The My War exhibit, which closed this May in Neillsville, has gained national attention, a point of pride for everyone involved. It will be travelling in Wisconsin and out of state. At The Highground, the work continues. At the WHC, we’re so glad to have played a part.
Images: (Above) As a prank, soldiers would use a friend’s camera to snap a photo of the friend sleeping, surprising him when the film was developed. Someone got Bruce Canny. Photo courtesy of Clyde B. Canny.
(In uniform) Bruce Canny at boot camp before shipping out to Vietnam. Photo courtesy of Clyde B. Canny.
Become a donor today! You can help us ensure that the humanities remain an integral part of Wisconsin life for years to come with a donation to the WHC. Click here to DONATE.
The future is at stake
When I hear stories from veterans like Bruce Canny, or go to a WHC-sponsored event where kids and their families are immersed in learning about our state’s history and culture, I see the true impact of the Wisconsin Humanities Council – a small organization with a huge vision for Wisconsin, on whose board I have proudly served for the past six years.
Today, our federal funding is at serious risk. Please help sustain the WHC today for the sake of Wisconsin’s future by making a financial contribution online. Now is also the moment to call your member of the U.S. House of Representatives and our Senators. Ask them to support funding for the National Endowment for the Humanities, and for the Wisconsin Humanities Council. We have information and tools to help you here.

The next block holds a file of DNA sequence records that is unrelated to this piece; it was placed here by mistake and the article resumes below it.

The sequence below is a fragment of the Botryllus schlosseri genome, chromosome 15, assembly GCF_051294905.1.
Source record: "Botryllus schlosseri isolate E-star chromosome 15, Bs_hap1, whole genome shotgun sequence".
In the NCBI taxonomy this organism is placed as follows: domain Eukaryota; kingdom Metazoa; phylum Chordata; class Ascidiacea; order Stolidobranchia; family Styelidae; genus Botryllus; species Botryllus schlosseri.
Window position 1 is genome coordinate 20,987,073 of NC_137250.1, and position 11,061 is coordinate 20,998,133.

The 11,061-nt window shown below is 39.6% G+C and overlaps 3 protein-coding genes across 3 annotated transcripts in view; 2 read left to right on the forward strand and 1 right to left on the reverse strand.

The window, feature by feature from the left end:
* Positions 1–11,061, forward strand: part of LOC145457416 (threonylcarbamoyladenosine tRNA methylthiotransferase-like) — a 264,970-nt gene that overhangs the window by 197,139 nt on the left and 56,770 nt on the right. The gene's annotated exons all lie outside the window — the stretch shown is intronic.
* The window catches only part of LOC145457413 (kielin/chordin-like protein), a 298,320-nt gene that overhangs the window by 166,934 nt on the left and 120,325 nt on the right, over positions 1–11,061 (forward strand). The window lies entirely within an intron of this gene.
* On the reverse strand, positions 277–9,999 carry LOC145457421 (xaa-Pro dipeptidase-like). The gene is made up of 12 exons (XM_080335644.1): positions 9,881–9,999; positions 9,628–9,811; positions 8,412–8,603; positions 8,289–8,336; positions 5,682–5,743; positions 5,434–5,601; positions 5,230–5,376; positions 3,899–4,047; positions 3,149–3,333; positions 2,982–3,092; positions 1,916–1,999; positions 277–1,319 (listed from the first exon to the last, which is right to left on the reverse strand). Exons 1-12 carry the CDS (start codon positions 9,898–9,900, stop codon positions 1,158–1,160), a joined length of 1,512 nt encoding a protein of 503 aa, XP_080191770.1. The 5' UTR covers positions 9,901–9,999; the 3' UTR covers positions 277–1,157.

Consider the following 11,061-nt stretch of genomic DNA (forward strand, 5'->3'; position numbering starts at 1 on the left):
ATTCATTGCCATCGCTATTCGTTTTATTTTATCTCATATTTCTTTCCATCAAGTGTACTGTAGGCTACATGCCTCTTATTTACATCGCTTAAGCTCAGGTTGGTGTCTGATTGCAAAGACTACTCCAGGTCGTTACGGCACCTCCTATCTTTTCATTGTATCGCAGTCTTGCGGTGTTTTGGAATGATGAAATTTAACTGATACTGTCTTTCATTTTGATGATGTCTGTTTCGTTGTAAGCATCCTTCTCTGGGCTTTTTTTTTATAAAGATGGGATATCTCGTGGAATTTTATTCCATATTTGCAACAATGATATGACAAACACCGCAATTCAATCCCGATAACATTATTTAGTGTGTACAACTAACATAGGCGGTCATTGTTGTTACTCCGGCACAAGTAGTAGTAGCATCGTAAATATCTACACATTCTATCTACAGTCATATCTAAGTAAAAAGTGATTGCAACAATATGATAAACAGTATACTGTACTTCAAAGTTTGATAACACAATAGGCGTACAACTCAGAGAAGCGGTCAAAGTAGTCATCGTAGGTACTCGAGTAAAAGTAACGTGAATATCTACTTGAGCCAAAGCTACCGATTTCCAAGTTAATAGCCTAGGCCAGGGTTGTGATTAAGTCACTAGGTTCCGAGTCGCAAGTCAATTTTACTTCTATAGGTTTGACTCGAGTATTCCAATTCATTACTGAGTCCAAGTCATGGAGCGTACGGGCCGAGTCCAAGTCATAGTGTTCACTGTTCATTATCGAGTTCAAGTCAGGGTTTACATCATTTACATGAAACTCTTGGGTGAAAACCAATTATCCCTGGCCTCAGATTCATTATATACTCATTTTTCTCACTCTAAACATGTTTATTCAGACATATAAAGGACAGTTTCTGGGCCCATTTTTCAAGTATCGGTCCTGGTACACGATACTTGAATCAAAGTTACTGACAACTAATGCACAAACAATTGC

Raúl Galván, WHC board chair
What does it mean to be a citizen?
For Lalitha Murali’s Glen Hills Middle School 7th graders it was about being heard.
Murali’s students took first place in the statewide showcase for Project Citizen, a hands-on civics education program WHC has sponsored. The Glen Hills student project explored development options for polluted brownfield sites. While learning about Glendale’s brownfield sites, students talked to fellow students, community leaders and local citizens. They “realized that there is not one single coffee or sandwich place close to the school and also there is no teen center for Glendale students to go hang out after school, or to do homework, or tutor other children,” according to Murali. Through their research, the students identified two sites near the school where such a community and youth social space could be developed.